Defendant next argues that the evidence was insufficient to support his conviction of concealing or tampering with evidence. We disagree.
MCL 750.483a(5)(a) provides that “[a] person shall not ․ [k]nowingly and intentionally remove, alter, conceal, destroy, or otherwise tamper with evidence to be offered in a present or future official proceeding.” The term “official proceeding” is defined as
a proceeding heard before a legislative, judicial, administrative, or other governmental agency or official authorized to hear evidence under oath, including a referee, prosecuting attorney, hearing examiner, commissioner, notary, or other person taking testimony or deposition in that proceeding. [MCL 750.483a(11)(a).]
The factual basis for defendant's conviction was his alleged concealment of several articles of clothing that he was wearing when he killed the victim. Testimony was presented that after the killing, defendant returned to his home, removed his clothing, including a sandal that matched another sandal found in the victim's home, and placed these items in garbage bags for disposal. The police found the articles in garbage bags in defendant's home after the killing. The jury could reasonably find from this evidence that defendant knew that his clothing could connect him to the victim's death, and that he placed the items in garbage bags intending to dispose of and conceal them from discovery by authorities.
Defendant first argues that he cannot have concealed or tampered with evidence under the statute, because no official proceeding had commenced when he acted. An “official proceeding” is defined by MCL 750.483a(11)(a) as
a proceeding heard before a legislative, judicial, administrative, or other governmental agency or official authorized to hear evidence under oath, including a referee, prosecuting attorney, hearing examiner, commissioner, notary, or other person taking testimony or deposition in that proceeding.
This Court has explained that “the term ‘proceeding’ encompasses the entirety of a lawsuit, from its commencement to its conclusion.” People v. Kissner, 292 Mich. App. 526, 536, 808 N.W.2d 522 (2011). Importantly, MCL 750.483a(5)(a) specifically includes future proceedings. The word “future” is undefined in the statute and is not a term of art, so we will give the word its plain and ordinary meaning. Kissner, 292 Mich. App. at 536, 808 N.W.2d 522. The word “future” means, in relevant part, something that is “going to happen.” Merriam-Webster's Collegiate Dictionary (11th ed.). A proceeding that is “going to happen” has necessarily not yet commenced. The statute therefore unambiguously encompasses proceedings that have not yet begun. We therefore reject defendant's argument that he cannot have concealed or tampered with evidence to be offered in a proceeding on the grounds that no such proceeding was yet pending.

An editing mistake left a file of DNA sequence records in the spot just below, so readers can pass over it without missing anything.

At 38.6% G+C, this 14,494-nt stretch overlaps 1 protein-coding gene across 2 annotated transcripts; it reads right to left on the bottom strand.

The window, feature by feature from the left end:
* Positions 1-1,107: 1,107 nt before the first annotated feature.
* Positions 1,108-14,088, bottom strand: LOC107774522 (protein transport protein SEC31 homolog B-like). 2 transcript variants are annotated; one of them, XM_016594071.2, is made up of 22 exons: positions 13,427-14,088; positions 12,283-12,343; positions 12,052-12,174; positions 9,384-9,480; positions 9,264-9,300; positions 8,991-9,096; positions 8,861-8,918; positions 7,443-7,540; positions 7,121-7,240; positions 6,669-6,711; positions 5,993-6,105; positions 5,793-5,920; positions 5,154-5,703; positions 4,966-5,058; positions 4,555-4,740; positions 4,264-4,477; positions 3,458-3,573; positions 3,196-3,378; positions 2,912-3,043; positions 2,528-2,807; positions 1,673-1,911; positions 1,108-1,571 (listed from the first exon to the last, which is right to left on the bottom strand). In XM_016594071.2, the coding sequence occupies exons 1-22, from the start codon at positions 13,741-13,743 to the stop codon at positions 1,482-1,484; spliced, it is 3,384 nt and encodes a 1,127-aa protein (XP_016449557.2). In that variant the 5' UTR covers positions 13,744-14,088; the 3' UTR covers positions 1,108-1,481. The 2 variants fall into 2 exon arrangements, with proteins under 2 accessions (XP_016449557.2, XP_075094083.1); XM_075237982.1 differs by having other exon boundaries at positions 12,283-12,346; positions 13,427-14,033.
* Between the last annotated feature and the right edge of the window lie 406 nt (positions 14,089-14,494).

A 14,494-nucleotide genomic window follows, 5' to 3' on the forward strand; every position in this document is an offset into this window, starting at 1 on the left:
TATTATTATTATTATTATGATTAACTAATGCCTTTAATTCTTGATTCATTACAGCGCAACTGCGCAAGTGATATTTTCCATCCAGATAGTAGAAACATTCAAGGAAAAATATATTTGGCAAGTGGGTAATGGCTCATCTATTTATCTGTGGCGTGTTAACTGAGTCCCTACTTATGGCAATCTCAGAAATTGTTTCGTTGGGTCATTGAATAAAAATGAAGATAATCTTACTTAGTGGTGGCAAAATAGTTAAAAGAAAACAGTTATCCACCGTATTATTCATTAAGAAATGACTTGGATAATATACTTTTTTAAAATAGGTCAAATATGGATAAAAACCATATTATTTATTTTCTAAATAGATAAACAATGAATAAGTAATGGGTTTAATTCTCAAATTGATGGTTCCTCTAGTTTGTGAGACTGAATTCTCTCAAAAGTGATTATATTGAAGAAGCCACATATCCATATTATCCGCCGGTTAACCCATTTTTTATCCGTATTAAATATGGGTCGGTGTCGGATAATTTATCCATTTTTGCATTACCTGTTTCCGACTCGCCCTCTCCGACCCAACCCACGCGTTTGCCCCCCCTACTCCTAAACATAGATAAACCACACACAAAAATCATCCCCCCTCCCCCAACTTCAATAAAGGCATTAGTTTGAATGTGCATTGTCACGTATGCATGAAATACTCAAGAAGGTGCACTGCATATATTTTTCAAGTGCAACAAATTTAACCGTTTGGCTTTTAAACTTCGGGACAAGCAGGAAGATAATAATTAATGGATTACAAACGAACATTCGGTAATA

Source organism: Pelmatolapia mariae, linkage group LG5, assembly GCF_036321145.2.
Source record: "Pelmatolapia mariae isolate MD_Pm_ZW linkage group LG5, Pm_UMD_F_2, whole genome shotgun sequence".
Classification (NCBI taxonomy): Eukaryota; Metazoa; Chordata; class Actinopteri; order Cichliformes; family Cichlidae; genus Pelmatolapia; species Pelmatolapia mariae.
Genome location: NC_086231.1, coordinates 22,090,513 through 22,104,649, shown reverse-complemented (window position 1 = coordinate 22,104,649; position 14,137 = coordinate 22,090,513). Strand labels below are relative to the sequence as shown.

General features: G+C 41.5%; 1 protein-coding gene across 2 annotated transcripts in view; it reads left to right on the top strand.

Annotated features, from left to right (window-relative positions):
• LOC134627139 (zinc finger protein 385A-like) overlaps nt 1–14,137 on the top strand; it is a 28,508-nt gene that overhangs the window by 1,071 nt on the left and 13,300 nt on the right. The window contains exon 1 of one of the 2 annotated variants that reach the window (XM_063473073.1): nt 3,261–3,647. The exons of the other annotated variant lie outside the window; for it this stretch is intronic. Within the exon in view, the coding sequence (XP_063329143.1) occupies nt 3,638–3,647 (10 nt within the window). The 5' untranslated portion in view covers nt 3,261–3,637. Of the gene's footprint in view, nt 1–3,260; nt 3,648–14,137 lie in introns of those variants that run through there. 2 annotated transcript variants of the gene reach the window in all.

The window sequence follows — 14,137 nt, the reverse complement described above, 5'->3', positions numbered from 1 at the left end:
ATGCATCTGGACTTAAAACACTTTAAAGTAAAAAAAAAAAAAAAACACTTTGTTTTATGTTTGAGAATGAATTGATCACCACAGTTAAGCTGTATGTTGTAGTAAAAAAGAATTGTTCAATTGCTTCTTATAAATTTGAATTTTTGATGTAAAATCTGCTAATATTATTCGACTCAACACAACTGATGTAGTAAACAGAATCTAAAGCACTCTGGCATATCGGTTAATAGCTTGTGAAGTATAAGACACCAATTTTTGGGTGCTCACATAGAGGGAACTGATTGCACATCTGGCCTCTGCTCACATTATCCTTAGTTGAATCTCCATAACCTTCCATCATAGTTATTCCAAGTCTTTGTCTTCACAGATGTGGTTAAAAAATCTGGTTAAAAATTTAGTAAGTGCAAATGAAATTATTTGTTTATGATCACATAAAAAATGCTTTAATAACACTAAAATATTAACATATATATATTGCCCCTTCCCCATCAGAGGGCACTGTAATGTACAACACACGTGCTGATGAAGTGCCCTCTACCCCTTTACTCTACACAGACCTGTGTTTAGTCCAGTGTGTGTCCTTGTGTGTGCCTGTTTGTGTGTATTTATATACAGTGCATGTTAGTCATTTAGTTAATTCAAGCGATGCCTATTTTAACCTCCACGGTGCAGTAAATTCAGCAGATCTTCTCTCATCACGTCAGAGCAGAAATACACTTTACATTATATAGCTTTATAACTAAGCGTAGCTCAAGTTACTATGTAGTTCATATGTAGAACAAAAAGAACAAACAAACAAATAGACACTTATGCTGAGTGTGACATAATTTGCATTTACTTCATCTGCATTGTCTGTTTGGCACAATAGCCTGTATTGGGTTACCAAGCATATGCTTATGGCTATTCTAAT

Defendant next argues that the prosecution was required to prove that defendant knew the items of evidence at issue would be offered in an official proceeding. We accept for purposes of this appeal, although we need not decide, that the word “knowingly” in the statute likely includes knowledge of an official proceeding. See Rehaif v. United States, 588 U.S. ––––, ––––, 139 S. Ct. 2191, 2194-2197, 204 L. Ed. 2d 594 (2019). Nevertheless, state of mind may be proved with “[m]inimal circumstantial evidence.” People v. Ortiz, 249 Mich. App. 297, 301, 642 N.W.2d 417 (2001). It is incredible that any person would believe that a violent killing would not certainly be the eventual subject of an official proceeding. Given the evidence that defendant's clothing was soaked with blood that contained the victim's DNA, the jury could reasonably find that defendant was aware that the clothing would connect him to the victim's beating death and that he acted to conceal or otherwise tamper with this evidence knowing that it would be offered in a future criminal proceeding. Viewed in the light most favorable to the prosecution, the evidence was sufficient to allow the jury to find that defendant “[k]nowingly and intentionally ․ conceal[ed] ․ or otherwise tamper[ed] with evidence to be offered in a ․ future official proceeding.” MCL 750.483a(5)(a). Therefore, we reject defendant's argument that the evidence was insufficient to support his conviction.
III. OV 7
Defendant finally argues that the trial court erred by assessing 50 points for offense variable (OV) 7 of the sentencing guidelines. We disagree.
When reviewing a trial court's scoring decision, “the circuit court's factual determinations are reviewed for clear error and must be supported by a preponderance of the evidence.” People v. Hardy, 494 Mich. 430, 438, 835 N.W.2d 340 (2013). “Whether the facts, as found, are adequate to satisfy the scoring conditions prescribed by statute, i.e., the application of the facts to the law, is a question of statutory interpretation, which an appellate court reviews de novo.” Id.